Where children are challenged to be their personal best.
At Mawsley C.P School we promote an ethos where all children are challenged and supported to achieve their personal best academically and demonstrate their personal best through their interactions and relationships with our school and wider community. Through a reading rich curriculum children are provided with opportunities to overlearn and build knowledge. Children receive a specifically designed and well-sequenced curriculum which encourages them to make connections and provides opportunities for personal development. Enrichment projects develop the study skills of our children and enable children to share their talents and interests with the school community.
Three drivers have been selected to support children at Mawsley achieve their personal best based on our knowledge of our families and assessments of our children’s experiences and needs right from the beginning of their journey with us.
Community is a driver, because our school sits firmly at the heart of the Mawsley community and from the opening of our doors in 2004 we pride ourselves on the feel of a school family being tangible for staff, children and parents. Our role in raising good members of the community is secondary only to our parents' responsibility to their children and we consider both the local community, and also the global community, as our children are raised in the era of technology.
For more information about the intent, implementation and impact of our community driver, click here.
Diversity is a driver, because as a school which is predominantly White British, and in an area of low deprivation where pupils whose first language is not English is significantly lower than the national average, we have a duty to our children to ensure they are ready to be successful in not only a multi-cultural county and country but also are able to be well-prepared members of the global community. This includes respecting people from all walks of life e.g. those from the disabled and LGBTQ communities as well as cultural and religious communities.
For more information about the intent, implementation and impact of our diversity driver, click here.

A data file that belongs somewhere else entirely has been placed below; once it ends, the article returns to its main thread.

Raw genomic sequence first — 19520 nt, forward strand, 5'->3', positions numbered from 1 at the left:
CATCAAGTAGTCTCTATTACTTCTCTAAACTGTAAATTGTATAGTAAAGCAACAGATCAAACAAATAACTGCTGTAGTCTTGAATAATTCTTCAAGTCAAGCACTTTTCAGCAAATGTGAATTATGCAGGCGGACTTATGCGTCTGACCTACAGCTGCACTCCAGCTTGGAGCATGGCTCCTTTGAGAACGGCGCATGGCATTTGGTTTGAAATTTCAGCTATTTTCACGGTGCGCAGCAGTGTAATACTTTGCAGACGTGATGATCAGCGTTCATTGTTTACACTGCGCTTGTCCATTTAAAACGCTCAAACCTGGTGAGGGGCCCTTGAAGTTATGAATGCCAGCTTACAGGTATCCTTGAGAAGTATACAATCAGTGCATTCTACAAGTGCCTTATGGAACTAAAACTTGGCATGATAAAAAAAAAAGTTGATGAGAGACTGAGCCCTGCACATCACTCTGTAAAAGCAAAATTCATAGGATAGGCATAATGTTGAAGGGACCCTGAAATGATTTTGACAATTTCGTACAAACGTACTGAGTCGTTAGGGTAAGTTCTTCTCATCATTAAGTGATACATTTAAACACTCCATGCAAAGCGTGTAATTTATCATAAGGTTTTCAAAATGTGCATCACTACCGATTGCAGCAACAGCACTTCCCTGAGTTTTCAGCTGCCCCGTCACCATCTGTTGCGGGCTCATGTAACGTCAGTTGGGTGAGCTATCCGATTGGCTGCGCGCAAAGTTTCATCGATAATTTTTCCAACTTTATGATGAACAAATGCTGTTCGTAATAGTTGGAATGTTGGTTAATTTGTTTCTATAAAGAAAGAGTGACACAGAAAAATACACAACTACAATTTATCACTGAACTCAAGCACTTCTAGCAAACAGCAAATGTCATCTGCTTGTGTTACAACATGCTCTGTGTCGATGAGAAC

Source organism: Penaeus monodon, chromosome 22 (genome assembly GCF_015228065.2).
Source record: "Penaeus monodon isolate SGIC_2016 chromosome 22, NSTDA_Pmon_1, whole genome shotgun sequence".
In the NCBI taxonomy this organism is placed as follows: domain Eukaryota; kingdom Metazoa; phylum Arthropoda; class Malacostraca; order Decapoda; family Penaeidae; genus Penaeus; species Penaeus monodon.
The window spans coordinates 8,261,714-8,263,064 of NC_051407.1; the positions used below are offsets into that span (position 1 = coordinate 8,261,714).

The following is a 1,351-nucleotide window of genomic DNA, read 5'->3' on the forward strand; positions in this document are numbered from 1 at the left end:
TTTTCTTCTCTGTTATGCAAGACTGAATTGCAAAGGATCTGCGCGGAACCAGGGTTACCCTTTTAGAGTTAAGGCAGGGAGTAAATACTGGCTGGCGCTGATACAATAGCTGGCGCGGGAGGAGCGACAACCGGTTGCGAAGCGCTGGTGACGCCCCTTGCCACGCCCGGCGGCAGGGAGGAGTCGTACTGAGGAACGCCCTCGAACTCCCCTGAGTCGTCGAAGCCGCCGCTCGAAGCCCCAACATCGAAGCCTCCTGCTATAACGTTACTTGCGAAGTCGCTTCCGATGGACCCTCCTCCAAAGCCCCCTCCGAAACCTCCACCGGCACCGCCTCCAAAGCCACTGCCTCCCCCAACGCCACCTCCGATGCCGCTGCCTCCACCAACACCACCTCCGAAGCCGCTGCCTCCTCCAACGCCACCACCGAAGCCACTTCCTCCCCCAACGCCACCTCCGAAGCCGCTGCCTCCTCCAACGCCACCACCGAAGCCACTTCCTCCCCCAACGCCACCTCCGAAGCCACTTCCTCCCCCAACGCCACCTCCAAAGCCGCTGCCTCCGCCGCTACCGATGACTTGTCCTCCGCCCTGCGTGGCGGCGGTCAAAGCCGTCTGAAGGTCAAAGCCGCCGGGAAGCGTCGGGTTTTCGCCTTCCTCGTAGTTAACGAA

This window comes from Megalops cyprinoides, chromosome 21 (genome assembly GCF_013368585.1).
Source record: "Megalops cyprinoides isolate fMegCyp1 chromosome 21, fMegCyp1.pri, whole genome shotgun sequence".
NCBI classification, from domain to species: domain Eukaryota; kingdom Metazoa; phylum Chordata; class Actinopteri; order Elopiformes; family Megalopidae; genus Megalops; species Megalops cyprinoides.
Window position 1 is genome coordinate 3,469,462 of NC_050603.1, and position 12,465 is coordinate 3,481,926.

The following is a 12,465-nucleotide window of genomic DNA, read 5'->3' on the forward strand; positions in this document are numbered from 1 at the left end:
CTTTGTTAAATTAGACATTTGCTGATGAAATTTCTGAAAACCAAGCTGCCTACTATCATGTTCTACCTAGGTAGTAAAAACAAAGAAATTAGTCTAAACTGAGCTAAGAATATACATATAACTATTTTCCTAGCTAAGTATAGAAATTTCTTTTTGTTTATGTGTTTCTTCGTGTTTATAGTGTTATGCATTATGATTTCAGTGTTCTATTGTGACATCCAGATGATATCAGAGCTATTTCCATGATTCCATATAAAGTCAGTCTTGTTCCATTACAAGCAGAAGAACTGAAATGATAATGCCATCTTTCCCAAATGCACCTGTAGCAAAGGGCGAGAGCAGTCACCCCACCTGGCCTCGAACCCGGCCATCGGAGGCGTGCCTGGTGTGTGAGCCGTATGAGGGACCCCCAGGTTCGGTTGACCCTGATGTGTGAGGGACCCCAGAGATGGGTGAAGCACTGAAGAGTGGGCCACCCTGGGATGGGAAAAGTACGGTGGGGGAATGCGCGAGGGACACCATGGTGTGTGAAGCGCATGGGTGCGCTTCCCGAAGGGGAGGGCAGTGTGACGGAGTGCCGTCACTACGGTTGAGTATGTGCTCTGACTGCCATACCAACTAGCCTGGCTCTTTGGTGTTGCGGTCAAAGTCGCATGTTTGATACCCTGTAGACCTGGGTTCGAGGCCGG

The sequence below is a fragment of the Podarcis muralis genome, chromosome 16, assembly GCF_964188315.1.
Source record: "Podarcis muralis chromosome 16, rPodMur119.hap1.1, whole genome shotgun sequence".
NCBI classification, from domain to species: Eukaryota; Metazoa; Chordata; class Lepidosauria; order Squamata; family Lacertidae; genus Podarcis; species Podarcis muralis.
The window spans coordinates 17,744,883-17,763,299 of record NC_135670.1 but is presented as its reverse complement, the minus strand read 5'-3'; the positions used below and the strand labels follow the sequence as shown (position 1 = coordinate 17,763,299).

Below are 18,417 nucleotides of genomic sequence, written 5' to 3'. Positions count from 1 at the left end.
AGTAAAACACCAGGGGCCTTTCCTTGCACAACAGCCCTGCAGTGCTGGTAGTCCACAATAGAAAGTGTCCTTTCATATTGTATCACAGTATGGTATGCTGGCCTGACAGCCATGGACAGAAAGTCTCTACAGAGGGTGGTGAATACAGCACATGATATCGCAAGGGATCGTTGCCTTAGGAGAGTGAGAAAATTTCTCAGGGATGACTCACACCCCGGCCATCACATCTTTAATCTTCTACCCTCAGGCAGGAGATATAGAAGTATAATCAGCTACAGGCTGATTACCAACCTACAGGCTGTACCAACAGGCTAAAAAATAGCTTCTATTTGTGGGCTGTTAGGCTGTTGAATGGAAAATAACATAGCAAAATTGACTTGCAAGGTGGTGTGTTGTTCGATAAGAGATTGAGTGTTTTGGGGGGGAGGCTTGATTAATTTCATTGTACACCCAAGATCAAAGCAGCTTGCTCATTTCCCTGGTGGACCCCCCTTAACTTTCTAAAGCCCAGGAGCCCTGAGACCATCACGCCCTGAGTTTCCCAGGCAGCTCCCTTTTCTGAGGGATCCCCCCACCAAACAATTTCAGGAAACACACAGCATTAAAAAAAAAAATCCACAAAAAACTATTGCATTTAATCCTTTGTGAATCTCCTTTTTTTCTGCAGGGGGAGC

Growth is a driver, because we are striving towards ambitious outcomes for all of our children. Alongside nurturing their personal desire to learn, we aim to prepare them for the world beyond our doors, transitioning into secondary education and inspiring them to achieve in the world of work.
For more information about the intent, implementation and impact of our growth driver, click here.
Curriculum intent – Our curriculum is planned progressively to enable our children to build knowledge across the curriculum and link their learning. The curriculum drivers of Community, Diversity and Growth are interwoven.
Curriculum implementation - Our drivers are woven through our curriculum which meets and exceeds the requirements of the National Curriculum due to the bespoke selection and sequencing of learning that subject leaders have developed.
Curriculum impact - The impact of our chosen drivers in our curriculum is monitored though triangulation of outcomes: pupil voice, test/data outcomes, planning, monitoring of books and displays, lesson learning walks, discussions with teaching staff, pupils and parents.
Pupils and staff are consulted about the curriculum and the impact that it makes. The desired outcomes of the curriculum will ensure that our children are respectful, accepting, independent and aspiring learners, ready to embark on their next stage of education be it a transition between key stages or their move onto secondary school.
Impact of our Curriculum
What impact looks like in Phase 1
Begin to talk about new friends and adults they are building relationships with and how they can engage with them kindly.
Begin to know that everybody can play/join in and start to demonstrate this right positively.
Talk about mistakes they have made in their learning openly, without feeling disappointed.
What impact looks like in Phase 2
Be able to verbalise what happy relationships look like both in school and out of school, including groups they belong to.
Begin to name a range of groups who must not be treated differently e.g. boys/girls/people from different countries/people from different families.
Show some resilience in difficult activities and begin to deal with frustrations successfully.
What impact looks like in Phase 3
Start to develop their ability to talk about how to challenge negative stereotypes.
Talk confidently about their place in the school community and their responsibilities to others within it.
To talk about times when they have met with the wider community through a school project.
Be able to give specific strategies about how they deal with difficulties in their learning.
What impact looks like in Phase 4
Articulately talk about groups such as different ethnicities, LGBTQ, special needs/disabilities with acceptance.
Begin to personally challenge stereotypes and show compassion where negative stereotypes are presented.
Talk about specific examples of how they have interacted with the wider community through school projects.
Feel well prepared (by school) for their transition to secondary school.